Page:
To evaluate the LUBAC contribution to ABC DLBCL piracy of antigen receptor-mediated NF-κB signaling pathway, we first examined its participation in the constitutively preassembled CBM complex.3,4 SHARPIN co-precipitated with the CBM in ABC DLBCL but not in GCB DLBCL cell lines (Figure 2A; supplemental Figure 14). In addition, CBM and LUBAC elements were also found in CK1α pull-downs in ABC DLBCL lines (supplemental Figure 14). Next, DLBCL lines were retrovirally infected to express shRNA against HOIP together with GFP. As expected, BJAB cells stably expressing HOIP shRNA displayed reduced IκBα phosphorylation upon P/I treatment (supplemental Figure 15). The expression of HOIP shRNA decreased the fraction of GFP-positive cells in OCI-Ly10 cells, but not in the BJAB cells over time (Figure 2B), suggesting that HOIP knockdown is selectively toxic in ABC DLBCL. Similar results were obtained with the ABC DLBCL U2932 line (supplemental Figure 15). Knocking down with siRNA the LUBAC components, individually or collectively, significantly, albeit modestly, increased apoptosis in OCI-Ly3 and OCI-Ly10 as measured by mitochondrial transmembrane potential dissipation, phosphatidylserines exposure, and propidium iodide incorporation (Figure 2C-E; supplemental Figure 16). The same was true when CARMA1 was silenced (supplemental Figure 16). Consonant with an aberrant NF-κB activity in ABC DLBCL cells, IκBα was constitutively degraded, and this was reversed when LUBAC components were silenced (Figure 2F). By contrast, no overt changes in IκBα levels were observed in GCB DLBCL cells. Furthermore, p65 no longer accumulated in the nucleus of LUBAC-silenced ABC DLBCL lines (Figure 2G-H; supplemental Figure 17). Altogether, our data suggest that the LUBAC is part of constitutively preassembled NF-κB activating signalosome in ABC DLBCL lines and contributes to NF-κB–dependent cell survival.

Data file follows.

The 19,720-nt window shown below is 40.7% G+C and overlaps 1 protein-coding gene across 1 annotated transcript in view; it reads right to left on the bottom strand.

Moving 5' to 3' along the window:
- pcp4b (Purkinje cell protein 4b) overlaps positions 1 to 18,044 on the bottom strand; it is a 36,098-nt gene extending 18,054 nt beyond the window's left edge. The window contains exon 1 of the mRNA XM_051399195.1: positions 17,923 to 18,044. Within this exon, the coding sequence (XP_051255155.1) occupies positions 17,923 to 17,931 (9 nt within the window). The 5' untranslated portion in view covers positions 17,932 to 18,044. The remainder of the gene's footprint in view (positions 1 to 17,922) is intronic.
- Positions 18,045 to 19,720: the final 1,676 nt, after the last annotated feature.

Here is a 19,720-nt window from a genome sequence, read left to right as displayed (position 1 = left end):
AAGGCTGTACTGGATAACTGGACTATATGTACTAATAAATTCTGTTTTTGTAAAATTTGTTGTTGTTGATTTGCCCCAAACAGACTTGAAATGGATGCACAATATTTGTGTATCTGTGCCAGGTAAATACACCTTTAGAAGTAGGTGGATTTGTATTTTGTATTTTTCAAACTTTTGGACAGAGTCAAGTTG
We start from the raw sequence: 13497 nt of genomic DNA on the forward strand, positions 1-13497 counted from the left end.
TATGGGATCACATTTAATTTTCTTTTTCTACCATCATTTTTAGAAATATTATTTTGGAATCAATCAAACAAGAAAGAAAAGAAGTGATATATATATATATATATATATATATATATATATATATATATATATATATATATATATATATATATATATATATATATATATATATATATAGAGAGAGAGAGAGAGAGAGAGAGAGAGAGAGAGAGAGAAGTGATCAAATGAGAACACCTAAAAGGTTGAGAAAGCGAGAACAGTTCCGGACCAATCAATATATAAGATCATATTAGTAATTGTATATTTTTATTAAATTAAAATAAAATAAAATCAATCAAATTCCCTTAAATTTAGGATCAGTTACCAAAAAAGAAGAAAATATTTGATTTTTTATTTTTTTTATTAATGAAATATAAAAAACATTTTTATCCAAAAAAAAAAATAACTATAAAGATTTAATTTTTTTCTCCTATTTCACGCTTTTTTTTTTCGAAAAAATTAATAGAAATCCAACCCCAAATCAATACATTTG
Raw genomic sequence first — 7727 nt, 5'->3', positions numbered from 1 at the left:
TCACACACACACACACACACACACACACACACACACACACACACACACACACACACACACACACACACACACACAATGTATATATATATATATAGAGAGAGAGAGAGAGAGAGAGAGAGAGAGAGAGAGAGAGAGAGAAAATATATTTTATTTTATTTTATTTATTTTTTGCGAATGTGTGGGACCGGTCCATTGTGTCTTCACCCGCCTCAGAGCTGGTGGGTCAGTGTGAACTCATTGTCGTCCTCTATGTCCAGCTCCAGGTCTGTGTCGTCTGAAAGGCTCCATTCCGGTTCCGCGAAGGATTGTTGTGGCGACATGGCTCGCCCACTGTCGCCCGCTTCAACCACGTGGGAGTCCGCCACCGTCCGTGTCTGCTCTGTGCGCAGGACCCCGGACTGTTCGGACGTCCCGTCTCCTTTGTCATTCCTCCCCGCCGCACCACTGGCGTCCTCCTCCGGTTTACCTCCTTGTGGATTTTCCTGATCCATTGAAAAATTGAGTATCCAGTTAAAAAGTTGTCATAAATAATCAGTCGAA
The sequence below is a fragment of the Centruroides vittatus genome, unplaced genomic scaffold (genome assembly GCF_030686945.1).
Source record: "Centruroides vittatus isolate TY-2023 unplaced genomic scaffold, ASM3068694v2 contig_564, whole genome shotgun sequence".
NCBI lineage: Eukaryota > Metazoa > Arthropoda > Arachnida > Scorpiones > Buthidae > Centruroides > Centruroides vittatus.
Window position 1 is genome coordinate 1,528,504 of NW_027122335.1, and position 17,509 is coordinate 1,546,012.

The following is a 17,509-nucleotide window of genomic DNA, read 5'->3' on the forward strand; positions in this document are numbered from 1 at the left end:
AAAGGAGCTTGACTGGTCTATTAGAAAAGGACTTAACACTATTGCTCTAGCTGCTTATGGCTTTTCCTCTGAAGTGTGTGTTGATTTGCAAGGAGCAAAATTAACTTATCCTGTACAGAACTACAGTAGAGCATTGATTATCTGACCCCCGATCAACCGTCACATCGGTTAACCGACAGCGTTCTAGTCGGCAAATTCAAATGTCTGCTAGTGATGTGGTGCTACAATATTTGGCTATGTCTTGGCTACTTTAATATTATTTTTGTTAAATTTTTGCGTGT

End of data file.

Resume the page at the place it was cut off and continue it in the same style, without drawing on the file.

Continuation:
Figure 2